Contiguous with this investigation, AlJazeera has been showing a devastating inquiry called The Lost Cities of Palestine, an historical look at the state of Palestinian cities  up until 1948, cities like any other with their industries, infrastructure, governments, culture --- theatres, movies and the like --- fully functioning cities that were deliberately undermined, step by step, in fact, ruined, by the actions of the Israeli authorities. Another superb contribution to understanding of the dilemma that has exercised this area for almost the last century.

Friday, May 16, 2014

Link of the Day: May 15 2014: IMF finds Canada subsidizing the fossil fuel industry the staggering sum of $34 billion a year, hitherto unrecorded in the mainstream media!

International Monetary Fund
International Monetary Fund (Photo credit: Wikipedia)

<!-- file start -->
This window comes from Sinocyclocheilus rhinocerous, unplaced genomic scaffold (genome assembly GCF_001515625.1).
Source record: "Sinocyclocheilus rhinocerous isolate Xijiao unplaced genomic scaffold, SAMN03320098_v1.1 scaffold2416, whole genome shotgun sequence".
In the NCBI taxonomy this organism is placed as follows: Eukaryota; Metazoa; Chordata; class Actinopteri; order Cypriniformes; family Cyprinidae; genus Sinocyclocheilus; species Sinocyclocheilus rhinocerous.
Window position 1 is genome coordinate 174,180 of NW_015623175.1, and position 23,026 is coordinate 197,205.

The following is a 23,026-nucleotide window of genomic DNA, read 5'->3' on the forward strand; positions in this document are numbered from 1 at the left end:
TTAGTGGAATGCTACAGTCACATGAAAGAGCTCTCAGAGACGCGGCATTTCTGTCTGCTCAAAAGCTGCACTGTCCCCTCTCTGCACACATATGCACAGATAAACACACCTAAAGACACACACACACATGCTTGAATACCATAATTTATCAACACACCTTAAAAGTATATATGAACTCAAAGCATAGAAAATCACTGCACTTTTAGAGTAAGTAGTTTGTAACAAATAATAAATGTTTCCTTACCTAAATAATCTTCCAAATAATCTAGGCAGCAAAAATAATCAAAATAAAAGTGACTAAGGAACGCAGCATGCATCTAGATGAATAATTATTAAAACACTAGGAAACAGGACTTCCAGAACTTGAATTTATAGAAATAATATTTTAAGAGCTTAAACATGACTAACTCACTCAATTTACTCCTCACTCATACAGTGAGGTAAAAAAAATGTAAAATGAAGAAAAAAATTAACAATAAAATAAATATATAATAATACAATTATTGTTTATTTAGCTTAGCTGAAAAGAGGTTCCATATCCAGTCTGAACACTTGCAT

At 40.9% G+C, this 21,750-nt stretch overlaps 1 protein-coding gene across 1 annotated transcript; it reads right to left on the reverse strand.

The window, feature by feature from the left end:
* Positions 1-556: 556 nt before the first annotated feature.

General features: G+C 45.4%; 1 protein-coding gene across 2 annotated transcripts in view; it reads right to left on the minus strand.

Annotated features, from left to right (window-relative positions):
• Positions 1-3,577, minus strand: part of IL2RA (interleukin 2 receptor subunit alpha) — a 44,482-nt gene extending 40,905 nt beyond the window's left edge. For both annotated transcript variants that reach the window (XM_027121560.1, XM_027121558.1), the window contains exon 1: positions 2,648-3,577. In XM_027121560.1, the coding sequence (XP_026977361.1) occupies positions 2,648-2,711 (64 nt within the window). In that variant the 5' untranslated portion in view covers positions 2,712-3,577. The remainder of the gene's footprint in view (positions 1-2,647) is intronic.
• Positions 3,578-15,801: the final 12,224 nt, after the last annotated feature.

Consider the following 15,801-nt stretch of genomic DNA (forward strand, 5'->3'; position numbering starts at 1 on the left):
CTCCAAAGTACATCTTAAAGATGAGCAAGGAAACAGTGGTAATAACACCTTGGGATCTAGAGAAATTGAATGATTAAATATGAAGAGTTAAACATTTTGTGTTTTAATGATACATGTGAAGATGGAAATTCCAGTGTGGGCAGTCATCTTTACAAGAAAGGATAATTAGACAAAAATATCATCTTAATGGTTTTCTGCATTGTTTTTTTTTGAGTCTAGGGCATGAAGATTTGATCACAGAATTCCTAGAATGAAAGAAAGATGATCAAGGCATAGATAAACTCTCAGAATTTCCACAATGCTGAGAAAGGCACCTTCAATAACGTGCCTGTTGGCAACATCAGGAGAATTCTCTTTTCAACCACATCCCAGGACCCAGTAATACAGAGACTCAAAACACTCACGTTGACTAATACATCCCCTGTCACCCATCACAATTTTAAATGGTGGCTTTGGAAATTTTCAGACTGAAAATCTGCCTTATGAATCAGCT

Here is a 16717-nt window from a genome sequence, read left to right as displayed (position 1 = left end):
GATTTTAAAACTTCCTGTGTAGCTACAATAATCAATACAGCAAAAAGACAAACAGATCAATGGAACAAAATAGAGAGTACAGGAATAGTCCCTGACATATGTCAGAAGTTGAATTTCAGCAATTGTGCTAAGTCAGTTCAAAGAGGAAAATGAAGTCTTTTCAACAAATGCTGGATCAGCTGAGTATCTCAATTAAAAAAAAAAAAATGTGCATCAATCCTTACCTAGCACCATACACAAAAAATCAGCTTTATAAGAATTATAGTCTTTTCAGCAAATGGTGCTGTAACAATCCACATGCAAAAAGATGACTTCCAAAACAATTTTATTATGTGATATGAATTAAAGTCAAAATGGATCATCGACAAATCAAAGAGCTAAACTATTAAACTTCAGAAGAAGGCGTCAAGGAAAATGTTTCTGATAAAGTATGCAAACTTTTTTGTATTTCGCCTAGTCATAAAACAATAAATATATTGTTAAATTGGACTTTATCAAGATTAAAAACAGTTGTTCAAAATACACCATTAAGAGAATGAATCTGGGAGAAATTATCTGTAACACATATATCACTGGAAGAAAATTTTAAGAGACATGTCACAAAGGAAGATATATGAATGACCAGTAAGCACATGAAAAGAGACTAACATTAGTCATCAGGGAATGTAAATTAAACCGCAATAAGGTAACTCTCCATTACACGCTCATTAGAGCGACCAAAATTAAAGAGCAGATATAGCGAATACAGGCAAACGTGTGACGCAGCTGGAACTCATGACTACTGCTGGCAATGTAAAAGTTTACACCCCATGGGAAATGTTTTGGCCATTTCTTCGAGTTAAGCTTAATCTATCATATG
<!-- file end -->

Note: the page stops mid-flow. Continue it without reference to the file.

Mitchell Anderson, a freelance reporter in Vancouver, has come up with a killer story in The Tyee, the West Coast radical journal.Quoting the super-conservative International Monetary Fund, he reveals that Canada is subsidizing fossil fuel use to the extent of $34 billion a year. This is in the form of externalized costs pursuant to using transportation fuels; direct financial support to producer oil companies (these two items alone amounting to 20 times the budget of Environment Canada); similar remissions to natural gas companies (amounting to 44 per cent more than Canada’s annual international aid) and so on, making these subsidies higher as a proportion of government revenue than in any country except Luxembourg and the United States.